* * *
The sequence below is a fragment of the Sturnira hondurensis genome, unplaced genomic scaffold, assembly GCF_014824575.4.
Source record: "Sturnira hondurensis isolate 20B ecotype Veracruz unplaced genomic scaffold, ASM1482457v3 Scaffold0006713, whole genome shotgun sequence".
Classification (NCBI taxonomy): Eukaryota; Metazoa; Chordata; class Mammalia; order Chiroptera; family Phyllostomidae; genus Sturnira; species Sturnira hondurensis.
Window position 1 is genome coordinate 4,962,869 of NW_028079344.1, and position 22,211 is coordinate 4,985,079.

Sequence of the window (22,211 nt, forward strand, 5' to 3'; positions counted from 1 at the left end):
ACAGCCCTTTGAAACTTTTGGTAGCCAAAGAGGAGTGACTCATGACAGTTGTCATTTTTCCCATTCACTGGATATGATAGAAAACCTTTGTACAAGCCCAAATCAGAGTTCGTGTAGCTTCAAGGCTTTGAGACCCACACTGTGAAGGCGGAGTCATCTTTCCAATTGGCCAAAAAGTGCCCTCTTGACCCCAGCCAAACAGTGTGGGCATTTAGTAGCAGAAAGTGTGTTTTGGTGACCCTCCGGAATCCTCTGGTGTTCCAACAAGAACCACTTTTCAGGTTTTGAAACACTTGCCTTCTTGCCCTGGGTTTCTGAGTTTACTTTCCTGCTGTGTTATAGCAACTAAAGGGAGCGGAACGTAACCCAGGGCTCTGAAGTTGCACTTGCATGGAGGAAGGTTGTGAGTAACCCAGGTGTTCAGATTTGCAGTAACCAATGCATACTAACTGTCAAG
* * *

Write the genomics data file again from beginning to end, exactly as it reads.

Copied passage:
The sequence below is a fragment of the Sturnira hondurensis genome, unplaced genomic scaffold, assembly GCF_014824575.4.
Source record: "Sturnira hondurensis isolate 20B ecotype Veracruz unplaced genomic scaffold, ASM1482457v3 Scaffold0006713, whole genome shotgun sequence".
Classification (NCBI taxonomy): Eukaryota; Metazoa; Chordata; class Mammalia; order Chiroptera; family Phyllostomidae; genus Sturnira; species Sturnira hondurensis.
Window position 1 is genome coordinate 4,962,869 of NW_028079344.1, and position 22,211 is coordinate 4,985,079.

Sequence of the window (22,211 nt, forward strand, 5' to 3'; positions counted from 1 at the left end):
ACAGCCCTTTGAAACTTTTGGTAGCCAAAGAGGAGTGACTCATGACAGTTGTCATTTTTCCCATTCACTGGATATGATAGAAAACCTTTGTACAAGCCCAAATCAGAGTTCGTGTAGCTTCAAGGCTTTGAGACCCACACTGTGAAGGCGGAGTCATCTTTCCAATTGGCCAAAAAGTGCCCTCTTGACCCCAGCCAAACAGTGTGGGCATTTAGTAGCAGAAAGTGTGTTTTGGTGACCCTCCGGAATCCTCTGGTGTTCCAACAAGAACCACTTTTCAGGTTTTGAAACACTTGCCTTCTTGCCCTGGGTTTCTGAGTTTACTTTCCTGCTGTGTTATAGCAACTAAAGGGAGCGGAACGTAACCCAGGGCTCTGAAGTTGCACTTGCATGGAGGAAGGTTGTGAGTAACCCAGGTGTTCAGATTTGCAGTAACCAATGCATACTAACTGTCAAG